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Both novels also adopt similar narrative perspectives.Walkabout describes the experience of two siblings, a boy and a girl.
When they initially encounter the ''negro'' boy, Mary is afraid.
Ask: How would the story be different if the author had introduced the Aboriginal boy first, before the two American children?
For instance, in Walkabout, Mary and Peter can only provide the perspective of American children. That is, even though the author writes in the third person (he, she, them), he restricts the perspective to that of the Americans.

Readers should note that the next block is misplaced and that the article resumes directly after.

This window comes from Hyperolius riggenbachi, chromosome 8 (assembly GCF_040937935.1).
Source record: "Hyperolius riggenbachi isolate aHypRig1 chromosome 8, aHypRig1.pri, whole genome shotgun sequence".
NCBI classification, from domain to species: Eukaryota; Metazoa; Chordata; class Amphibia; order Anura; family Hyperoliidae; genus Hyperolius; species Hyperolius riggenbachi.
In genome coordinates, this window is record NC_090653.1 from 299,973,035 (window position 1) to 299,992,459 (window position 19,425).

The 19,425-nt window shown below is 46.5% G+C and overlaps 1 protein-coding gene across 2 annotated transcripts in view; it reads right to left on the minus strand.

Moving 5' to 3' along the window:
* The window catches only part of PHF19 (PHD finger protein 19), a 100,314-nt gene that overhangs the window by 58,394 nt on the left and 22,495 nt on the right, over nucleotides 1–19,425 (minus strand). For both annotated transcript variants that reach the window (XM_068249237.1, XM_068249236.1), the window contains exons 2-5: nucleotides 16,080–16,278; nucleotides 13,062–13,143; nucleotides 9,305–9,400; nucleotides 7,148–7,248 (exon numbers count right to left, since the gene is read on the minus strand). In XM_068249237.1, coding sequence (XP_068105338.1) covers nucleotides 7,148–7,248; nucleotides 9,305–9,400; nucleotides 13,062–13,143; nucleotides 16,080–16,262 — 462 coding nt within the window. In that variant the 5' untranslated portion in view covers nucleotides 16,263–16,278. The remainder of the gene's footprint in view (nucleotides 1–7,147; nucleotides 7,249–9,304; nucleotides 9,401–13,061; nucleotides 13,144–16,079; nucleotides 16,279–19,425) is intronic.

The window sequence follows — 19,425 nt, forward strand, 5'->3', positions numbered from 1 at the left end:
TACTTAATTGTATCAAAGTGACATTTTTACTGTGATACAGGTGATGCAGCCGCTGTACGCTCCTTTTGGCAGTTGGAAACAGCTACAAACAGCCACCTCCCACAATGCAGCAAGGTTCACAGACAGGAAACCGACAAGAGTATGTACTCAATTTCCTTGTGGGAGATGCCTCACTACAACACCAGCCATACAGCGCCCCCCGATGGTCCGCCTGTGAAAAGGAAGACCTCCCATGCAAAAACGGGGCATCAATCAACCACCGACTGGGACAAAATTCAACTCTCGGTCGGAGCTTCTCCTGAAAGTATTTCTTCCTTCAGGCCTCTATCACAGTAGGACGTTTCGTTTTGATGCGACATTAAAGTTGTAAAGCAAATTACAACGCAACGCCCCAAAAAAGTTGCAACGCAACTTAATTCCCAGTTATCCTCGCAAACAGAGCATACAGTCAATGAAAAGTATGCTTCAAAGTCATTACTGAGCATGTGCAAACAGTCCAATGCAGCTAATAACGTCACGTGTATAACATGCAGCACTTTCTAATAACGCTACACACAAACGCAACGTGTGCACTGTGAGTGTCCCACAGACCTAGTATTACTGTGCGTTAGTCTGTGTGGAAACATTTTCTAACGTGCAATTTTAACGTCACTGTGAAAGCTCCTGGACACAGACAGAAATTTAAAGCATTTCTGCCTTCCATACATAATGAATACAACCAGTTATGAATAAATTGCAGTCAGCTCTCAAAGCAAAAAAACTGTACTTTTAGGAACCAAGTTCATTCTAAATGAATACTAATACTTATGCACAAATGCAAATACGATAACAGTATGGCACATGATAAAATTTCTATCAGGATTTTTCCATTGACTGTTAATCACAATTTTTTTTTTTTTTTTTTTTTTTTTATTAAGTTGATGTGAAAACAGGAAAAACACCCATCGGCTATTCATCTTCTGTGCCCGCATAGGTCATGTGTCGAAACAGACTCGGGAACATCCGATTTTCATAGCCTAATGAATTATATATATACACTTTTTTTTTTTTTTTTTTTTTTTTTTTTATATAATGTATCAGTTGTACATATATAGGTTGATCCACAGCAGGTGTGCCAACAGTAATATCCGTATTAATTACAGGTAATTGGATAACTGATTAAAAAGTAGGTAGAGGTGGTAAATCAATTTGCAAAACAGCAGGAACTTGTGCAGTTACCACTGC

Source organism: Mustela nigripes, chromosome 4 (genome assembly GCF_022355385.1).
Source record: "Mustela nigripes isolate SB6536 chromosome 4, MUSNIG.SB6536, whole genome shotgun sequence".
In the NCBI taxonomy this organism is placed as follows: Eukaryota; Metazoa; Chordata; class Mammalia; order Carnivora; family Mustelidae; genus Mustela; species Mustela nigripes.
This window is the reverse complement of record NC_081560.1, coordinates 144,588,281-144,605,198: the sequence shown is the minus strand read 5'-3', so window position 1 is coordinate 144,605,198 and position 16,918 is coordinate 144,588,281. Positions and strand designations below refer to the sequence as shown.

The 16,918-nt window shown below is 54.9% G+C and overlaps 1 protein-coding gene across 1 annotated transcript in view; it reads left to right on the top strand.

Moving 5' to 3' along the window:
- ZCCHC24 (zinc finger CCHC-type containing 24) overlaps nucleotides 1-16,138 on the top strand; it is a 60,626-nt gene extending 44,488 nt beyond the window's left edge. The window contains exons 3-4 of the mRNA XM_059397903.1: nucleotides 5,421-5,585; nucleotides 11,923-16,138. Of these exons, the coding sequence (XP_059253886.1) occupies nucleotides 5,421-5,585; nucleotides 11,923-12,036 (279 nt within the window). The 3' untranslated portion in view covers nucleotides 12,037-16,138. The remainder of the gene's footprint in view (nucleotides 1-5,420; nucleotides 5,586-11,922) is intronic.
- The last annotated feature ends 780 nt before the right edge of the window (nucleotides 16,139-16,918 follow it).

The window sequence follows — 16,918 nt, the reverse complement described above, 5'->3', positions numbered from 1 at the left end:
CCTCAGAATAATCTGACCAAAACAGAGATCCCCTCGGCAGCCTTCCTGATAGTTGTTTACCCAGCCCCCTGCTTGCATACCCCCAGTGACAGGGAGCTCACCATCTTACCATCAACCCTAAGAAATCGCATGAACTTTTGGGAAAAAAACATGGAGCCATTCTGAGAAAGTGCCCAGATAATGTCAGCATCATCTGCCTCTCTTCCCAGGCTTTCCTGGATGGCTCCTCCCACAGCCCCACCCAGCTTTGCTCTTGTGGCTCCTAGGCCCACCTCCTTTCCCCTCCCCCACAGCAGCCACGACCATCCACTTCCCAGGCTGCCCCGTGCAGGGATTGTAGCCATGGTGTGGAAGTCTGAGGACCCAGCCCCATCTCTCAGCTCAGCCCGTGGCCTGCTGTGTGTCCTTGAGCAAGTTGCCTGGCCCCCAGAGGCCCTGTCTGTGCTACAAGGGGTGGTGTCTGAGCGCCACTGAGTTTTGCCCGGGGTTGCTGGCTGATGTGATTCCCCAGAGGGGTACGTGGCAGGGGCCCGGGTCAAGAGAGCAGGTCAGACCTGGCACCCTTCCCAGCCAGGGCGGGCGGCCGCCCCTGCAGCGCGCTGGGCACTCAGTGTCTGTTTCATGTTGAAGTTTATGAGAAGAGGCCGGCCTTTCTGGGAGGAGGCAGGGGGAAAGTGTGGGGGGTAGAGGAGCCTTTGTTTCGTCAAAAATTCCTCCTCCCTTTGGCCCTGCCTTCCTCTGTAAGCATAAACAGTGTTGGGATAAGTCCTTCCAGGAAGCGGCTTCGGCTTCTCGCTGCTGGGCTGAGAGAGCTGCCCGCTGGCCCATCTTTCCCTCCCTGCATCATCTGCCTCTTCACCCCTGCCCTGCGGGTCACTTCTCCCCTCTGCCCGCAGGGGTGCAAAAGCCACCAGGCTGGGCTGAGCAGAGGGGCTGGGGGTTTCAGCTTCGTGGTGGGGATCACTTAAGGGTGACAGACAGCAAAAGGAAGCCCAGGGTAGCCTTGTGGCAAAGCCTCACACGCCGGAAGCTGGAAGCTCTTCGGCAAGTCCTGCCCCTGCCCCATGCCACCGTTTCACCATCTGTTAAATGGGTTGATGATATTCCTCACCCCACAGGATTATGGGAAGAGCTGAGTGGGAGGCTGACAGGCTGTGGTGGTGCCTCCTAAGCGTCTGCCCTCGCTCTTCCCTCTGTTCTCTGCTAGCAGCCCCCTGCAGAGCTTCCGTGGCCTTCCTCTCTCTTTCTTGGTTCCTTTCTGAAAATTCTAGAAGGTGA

Never in the story does Marshall completely adopt a perspective honest to the indigenous population. The Aboriginal boy communicates with Peter and Mary using gestures.
For, when we fail to think critically about stories, any story, even the most mundane or fanciful, we discredit the author's attempt to convey meaning.
James Vance Marshall's Walkabout (1959) tells the story of Mary and Peter, two American children whose plane crash lands in the Australian outback.
William Golding's Lord of the Flies falls into a similar generic category: adventure/survival.
In both novels, children are stranded in an unfamiliar, remote location without the aid of adult supervision.
In this lesson, we will analyze literary works to understand socio-cultural perspectives using the point of view of the author and narrator.
Particularly, we will examine a literary passage and relate it to another work in the same genre.